Last week, I facilitated my first meeting of an antiracist book club for some teachers I know, and a couple of friends. We’re reading Dr. Kendi’s How to Be Anti-Racist. I decided how many chapters we read per meeting by just stealing the schedule from a How to Be Anti-Racist “discussion group” led by the folks at Daybreaker.
I loved listening to the audiobook, but the group helped me realize that facilitating a conversation about a highly conceptual, non-fiction book is COMPLETELY out of my wheelhouse. I’m used to leading conversations that looking for the hidden complexities in fairly easy-to-read (for me!) text; I’m not as used to looking for simpler ways to understand difficult text.
“White assimilationist ideas challenge segregationist ideas that claim people of color are incapable of development, incapable of reaching the superior standard, incapable of becoming White and therefore fully human. Assimilationists believe that people of color can, in fact, be developed, become fully human, just like White people. Assimilationist ideas reduce people of color to the level of children needing instruction on how to act.” (Ch. 2)How to be an Antiracist by Ibram X. Kendi
I was about one sentence into verbally breaking that quote down before I realized that no, no, I can’t just swerve and improvisationally facilitate my way through this book like I can through a novel like To Kill a Mockingbird or An American Marriage I can’t just listen to on audiobook and get it. This is the kind of book that must be read, and read closely. Kendi’s very conversational narrative style and and soothing voice on the audiobook made me feel like he wasn’t saying very complex things. As if I “got it” without any problems. But when I actually read the quotations I collected from everyone to get a sense of what they understood about the reading, I realized that I would have to reckon with the writing for real.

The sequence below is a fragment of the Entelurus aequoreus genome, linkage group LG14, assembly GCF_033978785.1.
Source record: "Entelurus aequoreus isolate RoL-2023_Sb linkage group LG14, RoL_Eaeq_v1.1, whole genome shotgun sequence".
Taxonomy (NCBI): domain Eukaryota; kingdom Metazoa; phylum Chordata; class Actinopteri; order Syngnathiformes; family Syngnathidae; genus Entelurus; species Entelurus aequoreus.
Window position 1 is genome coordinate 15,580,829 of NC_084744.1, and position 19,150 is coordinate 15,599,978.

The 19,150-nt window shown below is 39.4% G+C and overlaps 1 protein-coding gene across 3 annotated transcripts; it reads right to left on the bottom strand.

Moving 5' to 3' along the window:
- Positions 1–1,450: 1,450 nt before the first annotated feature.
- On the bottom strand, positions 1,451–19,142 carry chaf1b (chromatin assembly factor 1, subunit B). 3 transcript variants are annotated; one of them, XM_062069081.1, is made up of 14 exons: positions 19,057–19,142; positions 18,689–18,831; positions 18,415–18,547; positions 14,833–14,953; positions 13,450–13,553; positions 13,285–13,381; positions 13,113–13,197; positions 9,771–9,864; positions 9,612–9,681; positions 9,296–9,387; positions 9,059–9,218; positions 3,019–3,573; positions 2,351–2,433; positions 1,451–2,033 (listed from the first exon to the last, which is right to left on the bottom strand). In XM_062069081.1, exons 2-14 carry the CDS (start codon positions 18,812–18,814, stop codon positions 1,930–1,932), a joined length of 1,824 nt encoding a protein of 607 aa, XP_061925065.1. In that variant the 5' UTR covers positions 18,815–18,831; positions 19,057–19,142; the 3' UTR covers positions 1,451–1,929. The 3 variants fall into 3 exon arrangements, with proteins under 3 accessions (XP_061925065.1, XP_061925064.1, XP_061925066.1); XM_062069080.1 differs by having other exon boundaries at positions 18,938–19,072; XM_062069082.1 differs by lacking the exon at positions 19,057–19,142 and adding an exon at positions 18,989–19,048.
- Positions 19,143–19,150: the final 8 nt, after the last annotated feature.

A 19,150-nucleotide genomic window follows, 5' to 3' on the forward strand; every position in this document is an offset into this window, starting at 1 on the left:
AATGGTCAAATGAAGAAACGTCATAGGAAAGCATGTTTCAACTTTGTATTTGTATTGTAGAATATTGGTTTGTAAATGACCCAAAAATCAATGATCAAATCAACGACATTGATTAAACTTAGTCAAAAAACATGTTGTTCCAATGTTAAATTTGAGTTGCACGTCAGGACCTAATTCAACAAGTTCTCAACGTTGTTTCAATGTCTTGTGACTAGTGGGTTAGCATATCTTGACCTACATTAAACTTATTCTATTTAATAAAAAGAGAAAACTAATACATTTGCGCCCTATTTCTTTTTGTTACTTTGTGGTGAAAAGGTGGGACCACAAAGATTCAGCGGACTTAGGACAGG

Side note: I suddenly got why sometimes students think they understand a text they don’t, even if they are reading along and listening along while I read aloud. I really must continue reading books that are DIFFICULT for me; helps me empathize with students’ struggles.
I think the first group went fine. There were introductions and breakout groups and discussion topics, but really? I need to make it a little bit more raw. We need folks to ask and answer questions. I also need to get together a script of some norm-setting stuff I want to say. I’m not an expert, we’re here to learn, ouch and oops, step up and step back, etc. I’d also love someone to lead a grounding meditation, but I’m not that kind of person (yet), so maybe I will find one online to lead it. Some suggestions afterwards were to have folks present questions to the group, and to break into rooms to discuss those questions. Another suggestion was to ask for facilitators for each breakout group. This is shaping itself into a structure and perhaps I can continue to perfect the structure and lead more discussion groups for this and for future zooming with my kids.
It took me a while to get started, but I just finished re-listening to chapter 2 and listening to chapter 3 . I don’t think I totally got what Dr. Kendi was saying the the first time through. It’s not that the two choices we all face are assimilationist and segregationist; it’s that both of those approaches are in opposition to antiracism.Chapter 3 is about the body. If the connection is there that I suspect will be there, I’d like to consider it in light of Resmaa Menakem’s My Grandmother’s Hands. More on Menakem at the Re-Rooted podacast.Outside of the book, I have been exploring antiracism by attending 2 events at the Emancipated Hackathon by zoom where I ran into two former students of mine (one of whom was running the whole event), all grown up! Amazing (how old I am)! The world just continues. I move into middle age, and they move into young adulthood. I was one of the older folks in the zoom room by far, and I could feel myself stretching to imagine bringing all of the pedagogical approaches from that conference into my classroom authentically.